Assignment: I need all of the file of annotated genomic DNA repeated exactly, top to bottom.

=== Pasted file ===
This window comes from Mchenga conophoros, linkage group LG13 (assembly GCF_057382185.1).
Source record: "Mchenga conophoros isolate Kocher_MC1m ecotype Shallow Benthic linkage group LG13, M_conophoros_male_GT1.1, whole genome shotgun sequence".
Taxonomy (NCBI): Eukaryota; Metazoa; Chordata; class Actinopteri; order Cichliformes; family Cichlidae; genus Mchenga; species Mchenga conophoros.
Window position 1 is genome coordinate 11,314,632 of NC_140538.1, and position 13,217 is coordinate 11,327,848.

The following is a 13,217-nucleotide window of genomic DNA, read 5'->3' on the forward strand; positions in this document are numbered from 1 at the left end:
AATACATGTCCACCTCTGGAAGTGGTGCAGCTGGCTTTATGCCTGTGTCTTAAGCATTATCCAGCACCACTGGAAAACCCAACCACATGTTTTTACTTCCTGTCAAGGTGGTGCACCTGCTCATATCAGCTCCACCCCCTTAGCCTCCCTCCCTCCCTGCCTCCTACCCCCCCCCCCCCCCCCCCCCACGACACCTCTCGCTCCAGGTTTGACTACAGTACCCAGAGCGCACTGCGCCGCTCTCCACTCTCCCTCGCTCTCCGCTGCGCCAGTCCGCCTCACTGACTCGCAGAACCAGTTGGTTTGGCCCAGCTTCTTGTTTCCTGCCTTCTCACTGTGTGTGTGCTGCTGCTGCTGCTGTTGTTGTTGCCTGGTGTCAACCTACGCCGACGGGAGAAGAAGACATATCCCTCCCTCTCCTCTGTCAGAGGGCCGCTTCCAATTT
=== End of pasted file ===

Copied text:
This window comes from Mchenga conophoros, linkage group LG13 (assembly GCF_057382185.1).
Source record: "Mchenga conophoros isolate Kocher_MC1m ecotype Shallow Benthic linkage group LG13, M_conophoros_male_GT1.1, whole genome shotgun sequence".
Taxonomy (NCBI): Eukaryota; Metazoa; Chordata; class Actinopteri; order Cichliformes; family Cichlidae; genus Mchenga; species Mchenga conophoros.
Window position 1 is genome coordinate 11,314,632 of NC_140538.1, and position 13,217 is coordinate 11,327,848.

The following is a 13,217-nucleotide window of genomic DNA, read 5'->3' on the forward strand; positions in this document are numbered from 1 at the left end:
AATACATGTCCACCTCTGGAAGTGGTGCAGCTGGCTTTATGCCTGTGTCTTAAGCATTATCCAGCACCACTGGAAAACCCAACCACATGTTTTTACTTCCTGTCAAGGTGGTGCACCTGCTCATATCAGCTCCACCCCCTTAGCCTCCCTCCCTCCCTGCCTCCTACCCCCCCCCCCCCCCCCCCCCACGACACCTCTCGCTCCAGGTTTGACTACAGTACCCAGAGCGCACTGCGCCGCTCTCCACTCTCCCTCGCTCTCCGCTGCGCCAGTCCGCCTCACTGACTCGCAGAACCAGTTGGTTTGGCCCAGCTTCTTGTTTCCTGCCTTCTCACTGTGTGTGTGCTGCTGCTGCTGCTGTTGTTGTTGCCTGGTGTCAACCTACGCCGACGGGAGAAGAAGACATATCCCTCCCTCTCCTCTGTCAGAGGGCCGCTTCCAATTT